Wave

This week, Salesforce announced Wave to much hype at their annual Dreamforce conference in San Francisco. The company describes Wave as…

“…the first cloud analytics platform designed for every business user, making it easier than ever for anyone to explore data, uncover new insights and take action instantly from any device.

Companies can now quickly deploy sales, service and marketing analytics, or build custom mobile analytics apps, using any data source–empowering everyone to make smarter decisions from anywhere.”

While the first sentence in the description makes Wave sound like a horizontal solution, a phrase in the second sentence – “…deploy sales, service and marketing analytics…” – provides more insight into Wave’s focus. Salesforce’s products have been targeting the sales, service, and more recently, marketing domains so it makes sense that their analytics offering will be geared towards those areas. A column in VentureBeat characterized Salesforce’s approach in the following manner…

“This business-intelligence (BI) approach, which appears to treat customer analytics (sales, customer support, and marketing) as a first-class citizen, is quite a departure from current horizontal BI tools like GoodData, Birst, and Tableau that focus more on performing analytics across a myriad of functions.”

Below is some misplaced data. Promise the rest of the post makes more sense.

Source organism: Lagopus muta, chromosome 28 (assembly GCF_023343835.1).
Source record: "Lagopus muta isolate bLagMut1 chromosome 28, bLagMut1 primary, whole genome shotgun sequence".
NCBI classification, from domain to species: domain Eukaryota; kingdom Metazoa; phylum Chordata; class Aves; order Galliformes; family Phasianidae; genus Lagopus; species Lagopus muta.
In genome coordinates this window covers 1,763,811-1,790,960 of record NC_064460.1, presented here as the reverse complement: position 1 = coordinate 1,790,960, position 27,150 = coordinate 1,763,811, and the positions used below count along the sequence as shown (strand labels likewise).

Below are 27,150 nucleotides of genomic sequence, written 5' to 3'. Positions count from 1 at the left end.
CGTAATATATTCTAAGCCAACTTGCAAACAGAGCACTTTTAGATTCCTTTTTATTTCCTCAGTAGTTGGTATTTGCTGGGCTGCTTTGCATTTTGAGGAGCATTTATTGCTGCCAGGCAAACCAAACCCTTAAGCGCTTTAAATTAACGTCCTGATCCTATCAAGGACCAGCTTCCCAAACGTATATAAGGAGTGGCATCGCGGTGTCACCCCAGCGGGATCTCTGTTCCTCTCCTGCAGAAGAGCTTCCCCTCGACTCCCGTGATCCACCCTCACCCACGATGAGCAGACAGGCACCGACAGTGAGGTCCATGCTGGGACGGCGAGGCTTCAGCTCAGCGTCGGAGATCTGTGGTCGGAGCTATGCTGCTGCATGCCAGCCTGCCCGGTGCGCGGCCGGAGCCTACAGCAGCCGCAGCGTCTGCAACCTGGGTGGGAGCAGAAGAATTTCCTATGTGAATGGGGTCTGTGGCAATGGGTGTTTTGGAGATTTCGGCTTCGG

We are big fans of a domain-specific approach to business intelligence. It is why we started Origami Logic. We founded our company because we felt that marketers needed a solution that was focused on their specific needs, which has become increasingly complex as digital marketing has become pervasive.

Digital marketing has spawned a variety of online services that have become essential elements in today’s marketing campaigns. Each of these services have data that measures the effectiveness of activities and savvy marketers are realizing that it is not good enough to rely on the data/analytics provided by each marketing service. They realize that data from the various services need to be brought together in order get a holistic perspective on how marketing campaigns are performing. Bringing together the data is not easy. Making it easy for marketers to gain insights from the data is even harder. We don’t believe horizontal offerings can address these issues in a timely and cost-effective manner so that is why we built our Marketing Intelligence Platform.

In a future post, we will explain why we feel that it is not enough to have just a domain-specific business intelligence solution. We feel that it also has to be vertically-integrated, from the data collection all the way to the delivery of insights to end users. Stay tuned.

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